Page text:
Online advertising Tag

Tablets are for fun, while laptops are for work, both play a role in consumer packaged goods.


Tablets have quickly emerged as a distinctconsumer_packaged_goods_laptopconsumer_packaged_goods_ipad third digital screen in consumers lives that fill the gap between desktops and smartphones. But there are still many open questions about exactly how consumers are using them. We explored tablet search trends earlier this year, but wanted to dig deeper and answer key questions such as: What are the contrasts between tablet use, laptop use, and smartphone use and how are consumers engaging across these devices? What are the most common activities (playing games, searching, reading, etc.) that tablets are used for? What ads are most relevant and useful based on how people are using the devices?                                 

A great guest piece from Dan Schock, Google Retail Team Director

Search as a means of driving sales has evolved in the past few years. As recently as three years ago, most retailers and brands still viewed their “Internet” plan as a means of driving e-commerce. The Internet was a distribution and sales channel measured by its ability to drive online revenues.

Then, as the Internet evolved into a broader media platform where consumers researched, watched videos and compared products/prices, and then often made their purchases in a physical store, many advanced companies began to include offline sales as an additional factor in measuring their overall Search ROI. In 2011, the most forward-thinking retailers and brands have started looking at a new measurement to calculate the success of their online campaigns: new customer acquisition and the lifetime value of those new customers. Think about your own search strategy: most likely you bid on as many of your brand terms as possible. And you should: here are customers that know you, who are raising their hands (via “queries”) and asking for information, then converting at a high ROI. But what about “non-brand” terms: queries higher up the purchase funnel like “makeup”, “detergent” or "paper towels”? These shoppers are still browsing and researching but they’re not converting at the same rate as those searching for your brand terms, so you may either not be buying non-brand terms them or buying very few. Why? – Most likely because you’re hooked on those brand ROIs. Why pay a higher CPC for a lower conversion rate?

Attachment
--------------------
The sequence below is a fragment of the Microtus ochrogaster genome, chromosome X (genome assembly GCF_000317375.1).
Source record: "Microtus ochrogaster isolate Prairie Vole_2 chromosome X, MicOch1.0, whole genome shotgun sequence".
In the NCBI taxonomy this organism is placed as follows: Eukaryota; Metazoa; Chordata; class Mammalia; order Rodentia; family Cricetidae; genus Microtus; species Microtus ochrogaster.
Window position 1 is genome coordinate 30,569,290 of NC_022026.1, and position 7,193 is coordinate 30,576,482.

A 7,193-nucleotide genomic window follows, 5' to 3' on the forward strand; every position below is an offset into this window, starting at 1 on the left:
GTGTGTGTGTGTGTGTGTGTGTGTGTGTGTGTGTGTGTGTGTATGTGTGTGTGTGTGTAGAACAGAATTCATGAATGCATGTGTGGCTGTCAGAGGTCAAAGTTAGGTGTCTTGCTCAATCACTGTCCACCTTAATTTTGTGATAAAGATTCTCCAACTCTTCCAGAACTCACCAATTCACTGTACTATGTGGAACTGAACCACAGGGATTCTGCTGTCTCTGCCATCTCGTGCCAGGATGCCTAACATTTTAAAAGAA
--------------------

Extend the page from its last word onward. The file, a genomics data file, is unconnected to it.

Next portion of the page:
I’ll tell you why: because those non-brand terms drive a higher percentage of new customers to your site – and when you consider the lifetime value of those customers they will pay off! Here are people looking for products and services you offer, but did not think to type your brand into the search box. You are not (yet) part of their top consideration set. And look at the advertisers

Failure used to be easier to swallow. Back before “fail” was an interjection, before failure had  blogs and whales and other memes attached to it, before you had to worry about schadenfreude propelling your misstep through all of social media — there was a time when a person could screw up fiercely and still take comfort in the fact that most people weren’t going to notice. Even marketers and media types could rest a little easier. If you put out something terrible, most people would ignore it. And even if people did notice, at least your mistake wouldn’t be remembered for long. Now it seems your sins can live on forever, amplified by the echo chamber of the Internet. Ask Rebecca Black if you don’t believe me. Failure in the age of social media is polarizing. Should we become bland and timid, paralyzed by worry and wearing white flannel trousers? Or should we be bold, knowing that if we put a toe out of line, a cry will go up from some dark corner of the Web, the fail hashtag hoisted like a pirate flag, and we’ll be eaten alive by trolls. “ ’Fail’ is the scarlet letter of social media,” David Griner told an audience at a recent BlogWorld & New Media Expo panel. Griner, director of digital content for Luckie & Co., along with Meshin Community Director Dave Peck, explored a variety of recent social media public relations disasters during their presentation. But rather than being frightened by these mishaps, Griner and Peck said, the